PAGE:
LSS Founders Family & Distinguished Partners Luncheon 2019

August 28, 2019

You may have heard us describe the LSS mission as a ministry of presence. But what exactly does that mean? Our programs are designed to meet people where they are in life – without judgment, to provide hope and healing, and to offer a chance for them to change their future. But the truth is our ministry is brought to life, sustained and performed by you – our supporters, partners and advocates.

On August 16, we paid tribute to those who breathe life into our mission at our annual LSS Foundation Founders Family & Distinguished Partners luncheon at the Sheraton in Sioux Falls.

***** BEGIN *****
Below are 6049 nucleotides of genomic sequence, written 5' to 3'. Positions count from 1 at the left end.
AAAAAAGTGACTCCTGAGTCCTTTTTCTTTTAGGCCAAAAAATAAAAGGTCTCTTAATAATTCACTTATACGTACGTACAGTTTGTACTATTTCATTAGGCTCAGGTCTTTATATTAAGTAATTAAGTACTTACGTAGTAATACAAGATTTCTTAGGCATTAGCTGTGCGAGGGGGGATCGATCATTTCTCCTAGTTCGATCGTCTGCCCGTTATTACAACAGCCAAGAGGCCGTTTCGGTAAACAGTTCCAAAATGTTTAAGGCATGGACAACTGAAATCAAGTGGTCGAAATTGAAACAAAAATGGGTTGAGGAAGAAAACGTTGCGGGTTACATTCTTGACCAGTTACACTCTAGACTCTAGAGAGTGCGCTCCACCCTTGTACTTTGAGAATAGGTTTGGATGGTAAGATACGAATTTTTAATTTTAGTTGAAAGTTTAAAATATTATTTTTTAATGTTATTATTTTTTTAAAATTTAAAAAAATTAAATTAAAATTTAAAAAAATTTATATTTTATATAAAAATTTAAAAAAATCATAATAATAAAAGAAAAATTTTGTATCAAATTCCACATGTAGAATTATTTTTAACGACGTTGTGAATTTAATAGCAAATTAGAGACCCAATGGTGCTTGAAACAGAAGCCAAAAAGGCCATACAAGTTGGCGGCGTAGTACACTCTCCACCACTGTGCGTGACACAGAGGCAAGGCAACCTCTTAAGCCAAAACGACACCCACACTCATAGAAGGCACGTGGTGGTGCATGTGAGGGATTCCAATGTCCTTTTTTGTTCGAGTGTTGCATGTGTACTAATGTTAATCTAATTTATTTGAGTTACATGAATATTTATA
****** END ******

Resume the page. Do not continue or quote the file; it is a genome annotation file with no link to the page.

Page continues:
The LSS Foundation Founders Family was established in 1994 to honor those who have committed to establishing a lasting legacy with either a significant gift to the LSS Foundation or by planning a gift to LSS beyond their lifetime.

Since its inception, the LSS Foundation has disbursed over $3 million to continue the mission of LSS and this fund continues to grow each year thanks to our many generous supporters who make our mission a part of their legacy.

This year we welcomed two such supporters as new members of the LSS Foundation Founders Family, Larry and Marcia Janssen from Brookings, SD. Larry and Marcia were inducted to the LSS Founders Family because they named LSS as a beneficiary of an ELCA Charitable Gift Annuity. The gift annuity allows the Janssen’s to receive a fixed income each year for life in exchange for a gift to charity with the remaining sum.

To learn more about the LSS Foundation Founders Family, please click here.